Force calculations:
 

Bassbob

Ronin
For the record I don't use any of that in a vehicle. I keep my pistol on me. I am not opposed to it though.

For long guns I like this, though I haven't installed it yet.

3Bv3eqy.jpg
 

fordag

Operator
I think maybe you are thinking about these.

Not these.
I'm familiar with both and what I said equally applies to both. The Vulcan mounts you link to are sold under various names. I would not trust any magnet mount in a car. Physics will win every time.
 

Ranger715

Elite
I think it's funny to have all this discussion over something I never considered to be an issue. I put on my gun (strong side OWB). I get in the car and drive. I can still draw it when seated, although not as easily as standing, but that's to be expected.

The practice of removing/replacing the gun with every entry and exit just creates opportunities for accidents and/or forgetting the gun at the wrong time. "Keep the gun on you" should be the rule.

If I am stopped for some routine traffic violation, I am not going to tell the officer I'm armed. I say this as a former officer of many years. Some cops will handle it calmly and be cool, others won't. I know my gun is not a threat to the police. He/she doesn't need to know. In some states, I guess you are required by law to disclose it, in which case you have no choice. But if you have a choice, there is no reason to do so. Just offer your license, registration and insurance, keep your hands on the wheel, and don't make a fuss.

What if the officer just straight up asks if there are any weapons in the car? You have to understand, many police are aggressive in their pursuit of making busts. They may ask all manner of intrusive questions, and may even ask to search your car. It is not unconstitutional for them to ask permission. But you DON"T have to answer, or give permission. Do not lie, but do not answer. My canned response to this situation is, "Officer, I'm happy to provide you the required documents, but I don't care to answer any fishing expedition questions." This may irk them. Tough. Just politely assert your rights, without being combative. If the officer oversteps, then you have an issue to resolve in court. Don't try to resolve it on the side of the road. You will lose.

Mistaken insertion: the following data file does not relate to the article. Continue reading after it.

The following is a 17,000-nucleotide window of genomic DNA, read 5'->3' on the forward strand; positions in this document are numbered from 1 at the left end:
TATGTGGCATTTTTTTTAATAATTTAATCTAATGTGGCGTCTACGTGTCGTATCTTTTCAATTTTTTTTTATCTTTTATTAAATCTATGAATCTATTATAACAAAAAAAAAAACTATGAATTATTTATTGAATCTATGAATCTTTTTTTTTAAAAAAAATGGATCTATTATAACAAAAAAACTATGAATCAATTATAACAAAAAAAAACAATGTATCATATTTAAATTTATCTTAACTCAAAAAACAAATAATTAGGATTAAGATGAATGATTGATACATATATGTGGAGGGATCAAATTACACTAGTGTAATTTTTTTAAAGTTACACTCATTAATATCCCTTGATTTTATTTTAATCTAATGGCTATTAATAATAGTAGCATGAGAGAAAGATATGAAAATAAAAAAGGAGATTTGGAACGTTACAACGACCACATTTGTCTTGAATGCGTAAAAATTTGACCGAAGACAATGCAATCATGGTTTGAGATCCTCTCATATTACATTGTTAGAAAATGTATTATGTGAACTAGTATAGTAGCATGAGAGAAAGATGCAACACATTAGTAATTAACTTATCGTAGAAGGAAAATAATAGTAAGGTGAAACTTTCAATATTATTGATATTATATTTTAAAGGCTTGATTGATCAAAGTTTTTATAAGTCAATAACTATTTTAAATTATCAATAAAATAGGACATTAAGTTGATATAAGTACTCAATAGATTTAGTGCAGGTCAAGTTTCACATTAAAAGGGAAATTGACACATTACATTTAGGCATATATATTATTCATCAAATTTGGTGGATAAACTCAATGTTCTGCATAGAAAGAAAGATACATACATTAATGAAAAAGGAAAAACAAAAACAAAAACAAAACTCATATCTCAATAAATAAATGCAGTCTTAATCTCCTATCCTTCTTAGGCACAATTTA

BobM

Hellcat
I think it's funny to have all this discussion over something I never considered to be an issue. I put on my gun (strong side OWB). I get in the car and drive. I can still draw it when seated, although not as easily as standing, but that's to be expected.

The practice of removing/replacing the gun with every entry and exit just creates opportunities for accidents and/or forgetting the gun at the wrong time. "Keep the gun on you" should be the rule.

If I am stopped for some routine traffic violation, I am not going to tell the officer I'm armed. I say this as a former officer of many years. Some cops will handle it calmly and be cool, others won't. I know my gun is not a threat to the police. He/she doesn't need to know. In some states, I guess you are required by law to disclose it, in which case you have no choice. But if you have a choice, there is no reason to do so. Just offer your license, registration and insurance, keep your hands on the wheel, and don't make a fuss.

What if the officer just straight up asks if there are any weapons in the car? You have to understand, many police are aggressive in their pursuit of making busts. They may ask all manner of intrusive questions, and may even ask to search your car. It is not unconstitutional for them to ask permission. But you DON"T have to answer, or give permission. Do not lie, but do not answer. My canned response to this situation is, "Officer, I'm happy to provide you the required documents, but I don't care to answer any fishing expedition questions." This may irk them. Tough. Just politely assert your rights, without being combative. If the officer oversteps, then you have an issue to resolve in court. Don't try to resolve it on the side of the road. You will lose.

Thing is though and simply put, the law of the land and personal experience isn't always the same everywhere. So, results can vary even with good intent on either or both positions. The one size fit's all scenarios don't always work. Keep calm, keep respectful and in many cases keep quiet.